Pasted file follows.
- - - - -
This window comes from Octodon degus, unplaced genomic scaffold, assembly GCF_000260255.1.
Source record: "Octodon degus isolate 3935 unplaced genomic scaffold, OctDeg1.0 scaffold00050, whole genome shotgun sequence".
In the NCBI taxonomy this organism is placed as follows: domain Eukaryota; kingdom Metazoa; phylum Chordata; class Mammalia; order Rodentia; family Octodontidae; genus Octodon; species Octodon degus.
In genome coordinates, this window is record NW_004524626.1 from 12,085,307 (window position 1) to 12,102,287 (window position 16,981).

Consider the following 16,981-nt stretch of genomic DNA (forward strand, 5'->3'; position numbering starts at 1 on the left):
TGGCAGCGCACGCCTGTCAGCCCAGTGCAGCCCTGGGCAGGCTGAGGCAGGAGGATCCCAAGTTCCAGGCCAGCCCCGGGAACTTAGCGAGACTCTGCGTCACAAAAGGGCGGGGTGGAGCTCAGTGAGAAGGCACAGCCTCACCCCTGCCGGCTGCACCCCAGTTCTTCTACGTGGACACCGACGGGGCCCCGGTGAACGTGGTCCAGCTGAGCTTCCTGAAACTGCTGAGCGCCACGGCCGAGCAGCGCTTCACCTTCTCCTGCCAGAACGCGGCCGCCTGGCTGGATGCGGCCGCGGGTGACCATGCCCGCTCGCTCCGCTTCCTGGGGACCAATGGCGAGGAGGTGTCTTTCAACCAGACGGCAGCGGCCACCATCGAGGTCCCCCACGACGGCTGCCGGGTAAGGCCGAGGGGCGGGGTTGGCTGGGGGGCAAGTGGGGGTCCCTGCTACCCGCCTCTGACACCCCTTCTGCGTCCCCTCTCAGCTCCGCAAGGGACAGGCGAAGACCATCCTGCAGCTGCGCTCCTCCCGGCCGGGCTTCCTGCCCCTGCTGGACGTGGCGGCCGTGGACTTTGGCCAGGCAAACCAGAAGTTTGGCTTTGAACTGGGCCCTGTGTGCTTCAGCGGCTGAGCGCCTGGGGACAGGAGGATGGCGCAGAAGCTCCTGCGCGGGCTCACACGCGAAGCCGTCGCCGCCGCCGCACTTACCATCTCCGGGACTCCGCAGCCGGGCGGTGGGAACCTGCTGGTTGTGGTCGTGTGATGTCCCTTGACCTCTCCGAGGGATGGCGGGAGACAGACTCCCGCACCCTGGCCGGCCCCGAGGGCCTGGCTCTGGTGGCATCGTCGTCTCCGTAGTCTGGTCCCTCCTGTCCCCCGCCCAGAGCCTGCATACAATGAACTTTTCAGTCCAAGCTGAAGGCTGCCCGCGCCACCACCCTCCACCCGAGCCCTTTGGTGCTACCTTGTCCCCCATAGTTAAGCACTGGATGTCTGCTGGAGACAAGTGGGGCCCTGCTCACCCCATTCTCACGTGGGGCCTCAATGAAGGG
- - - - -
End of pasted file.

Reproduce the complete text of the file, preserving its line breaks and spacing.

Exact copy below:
This window comes from Octodon degus, unplaced genomic scaffold, assembly GCF_000260255.1.
Source record: "Octodon degus isolate 3935 unplaced genomic scaffold, OctDeg1.0 scaffold00050, whole genome shotgun sequence".
In the NCBI taxonomy this organism is placed as follows: domain Eukaryota; kingdom Metazoa; phylum Chordata; class Mammalia; order Rodentia; family Octodontidae; genus Octodon; species Octodon degus.
In genome coordinates, this window is record NW_004524626.1 from 12,085,307 (window position 1) to 12,102,287 (window position 16,981).

Consider the following 16,981-nt stretch of genomic DNA (forward strand, 5'->3'; position numbering starts at 1 on the left):
TGGCAGCGCACGCCTGTCAGCCCAGTGCAGCCCTGGGCAGGCTGAGGCAGGAGGATCCCAAGTTCCAGGCCAGCCCCGGGAACTTAGCGAGACTCTGCGTCACAAAAGGGCGGGGTGGAGCTCAGTGAGAAGGCACAGCCTCACCCCTGCCGGCTGCACCCCAGTTCTTCTACGTGGACACCGACGGGGCCCCGGTGAACGTGGTCCAGCTGAGCTTCCTGAAACTGCTGAGCGCCACGGCCGAGCAGCGCTTCACCTTCTCCTGCCAGAACGCGGCCGCCTGGCTGGATGCGGCCGCGGGTGACCATGCCCGCTCGCTCCGCTTCCTGGGGACCAATGGCGAGGAGGTGTCTTTCAACCAGACGGCAGCGGCCACCATCGAGGTCCCCCACGACGGCTGCCGGGTAAGGCCGAGGGGCGGGGTTGGCTGGGGGGCAAGTGGGGGTCCCTGCTACCCGCCTCTGACACCCCTTCTGCGTCCCCTCTCAGCTCCGCAAGGGACAGGCGAAGACCATCCTGCAGCTGCGCTCCTCCCGGCCGGGCTTCCTGCCCCTGCTGGACGTGGCGGCCGTGGACTTTGGCCAGGCAAACCAGAAGTTTGGCTTTGAACTGGGCCCTGTGTGCTTCAGCGGCTGAGCGCCTGGGGACAGGAGGATGGCGCAGAAGCTCCTGCGCGGGCTCACACGCGAAGCCGTCGCCGCCGCCGCACTTACCATCTCCGGGACTCCGCAGCCGGGCGGTGGGAACCTGCTGGTTGTGGTCGTGTGATGTCCCTTGACCTCTCCGAGGGATGGCGGGAGACAGACTCCCGCACCCTGGCCGGCCCCGAGGGCCTGGCTCTGGTGGCATCGTCGTCTCCGTAGTCTGGTCCCTCCTGTCCCCCGCCCAGAGCCTGCATACAATGAACTTTTCAGTCCAAGCTGAAGGCTGCCCGCGCCACCACCCTCCACCCGAGCCCTTTGGTGCTACCTTGTCCCCCATAGTTAAGCACTGGATGTCTGCTGGAGACAAGTGGGGCCCTGCTCACCCCATTCTCACGTGGGGCCTCAATGAAGGG